Lynne is a dear friend whom I know from “another life,” when we grew up in Southern Africa. Through Facebook we reconnected and have discovered we have more in common now than ever before. Lynne has agreed to write a guest blog for me, and I am very grateful.
I have enjoyed undertaking various forms of craft for many years and know that it takes me to my “happy place.” What I did not realise, until more recently, was the therapeutic value of undertaking creative pursuits – or, indeed, how much I would need to value the benefit of craft for my own well-being.
About 7 or 8 years ago, after an intense period of work stress, long hours, and other life changes I started “malfunctioning.” I was diagnosed with adrenal fatigue and began a long journey of learning how to rest. The fatigue associated with adrenal fatigue cannot be “pushed through.” I had to stop, but for an active person like me it was very hard!
My adrenal fatigue did slowly get better (they also discovered I had been suffering from hyperthydroidism and successful surgery eliminated that problem). However since then every time I felt pressured or stressed the symptoms of fatigue would return, or I would feel like I was coming down with a cold, and sometimes I would just feel so overwhelmed I would want to hide! As a people loving person this was very strange for me. I was tested for adrenal fatigue (negative), hyperparathyroidism (negative), hormonal levels (still only perimenopausal) and even depression (some markers but nothing conclusive).
That eventually lead me to consult a wonderful Clinical Psychologist, Rochelle Masters, who worked with me and eventually gave a diagnosis of Somatoform Symptom Distress Disorder. Simply explained, stress triggers my brain to send out instructions to my body which displays real symptoms of illness but without the presence of the physical malfunctions that would usually result in those symptoms.
So I am now on a very long journey learning how to manage this condition and slowly train my brain to respond correctly. An early strategy was to learn “mindfulness” – “a technique in which one focuses one’s full attention only on the present, experiencing thoughts, feelings, and sensations but not judging them.” I did try working with a great app called “Headspace” which takes you through guided mindfulness activities. The starting ones that I tried involved sitting quietly and becoming aware of everything around you right where you were: your breathing, the noises you could hear, the colours and shapes you could see in the things around you and so on. I confess that I didn’t get very far and I was amazed at how HARD it was to do for just 10 minutes!! I needed something to focus on in order to stop my mind galloping around and just sitting wasn’t working for me!
That is where Zentangle or doodling came in for me. I told my Psychologist about it and how I didn’t notice time going by when I was drawing and that I felt really relaxed when I did it. She was intrigued and did some research. Turns out Zentangle is a known mindfulness activity!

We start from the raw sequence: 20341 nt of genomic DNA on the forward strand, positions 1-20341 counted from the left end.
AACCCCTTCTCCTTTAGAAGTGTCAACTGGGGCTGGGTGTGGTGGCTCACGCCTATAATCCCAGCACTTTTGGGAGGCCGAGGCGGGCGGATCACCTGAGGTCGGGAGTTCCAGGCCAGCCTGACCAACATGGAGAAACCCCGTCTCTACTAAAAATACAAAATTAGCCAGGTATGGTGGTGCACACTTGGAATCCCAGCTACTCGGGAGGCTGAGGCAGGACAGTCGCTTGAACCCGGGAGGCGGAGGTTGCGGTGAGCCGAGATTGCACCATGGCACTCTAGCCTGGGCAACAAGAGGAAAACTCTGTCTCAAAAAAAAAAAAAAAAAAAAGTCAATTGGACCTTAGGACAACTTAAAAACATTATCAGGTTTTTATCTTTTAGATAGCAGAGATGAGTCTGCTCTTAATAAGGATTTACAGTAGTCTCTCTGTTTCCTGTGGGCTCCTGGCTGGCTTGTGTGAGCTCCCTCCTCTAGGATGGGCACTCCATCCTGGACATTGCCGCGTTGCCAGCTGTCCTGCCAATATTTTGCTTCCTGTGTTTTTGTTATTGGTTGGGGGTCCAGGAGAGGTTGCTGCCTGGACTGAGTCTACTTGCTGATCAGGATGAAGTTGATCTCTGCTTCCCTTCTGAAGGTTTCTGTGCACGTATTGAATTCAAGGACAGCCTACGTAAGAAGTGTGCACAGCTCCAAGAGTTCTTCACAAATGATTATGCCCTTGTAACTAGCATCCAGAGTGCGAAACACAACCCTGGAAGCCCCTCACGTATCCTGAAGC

I have since read an article by psychologist, Gloria Martinez Ayala, who was talking about colouring and stated: “When colouring, we activate different areas of our two cerebral hemispheres. The action involves both logic, by which we coluor forms, and creativity, when mixing and matching colours. This incorporates the areas of the cerebral cortex involved in vision and fine motor skills [coordination necessary to make small, precise movements]. The relaxation that it provides lowers the activity of the amygdala, a basic part of our brain involved in controlling emotion that is affected by stress.”
It has been my experience that all forms of craft have the same effect as they all involve some form of logic in the design of what we are doing, and of course the vision and fine motor skills we use as we create. I still dabble with crochet and cross-stitch, occasionally some bead work, and even do a little colouring from time to time. My primary creativity at the moment though, centres around doodle drawing (zentangle) and papercraft. In each of these I am able to fully focus on the moment and time “ceases to exist” for a little while enabling me to switch off and give my mind and emotions a rest. I always feel more relaxed and alert, calm and energised after spending time at my craft table. Even my husband recognises the signs when my brain is not coping with life around me and gently suggest I sit and craft a while – it has a recognisable effect!
Since including my craft activities as a firm strategy to help me relax and be ready to face the world, rather than something that previously was a “nice to do if I get time”, I have been able to cope with the work activities I have had to pick up again and slowly start involving myself with people outside my family group.
Creativity takes many forms – for me it is these crafty pursuits, for my mum it is spending a day creating in the kitchen, for others it is gardening, or singing. I would strongly encourage everyone who struggles with stress, depression or any other form of mental illness to try creativity as a coping strategy. Find your particular creative fit and manage your mental health – you will be so glad you did – I am!
#depression, #creativity, #mindfulness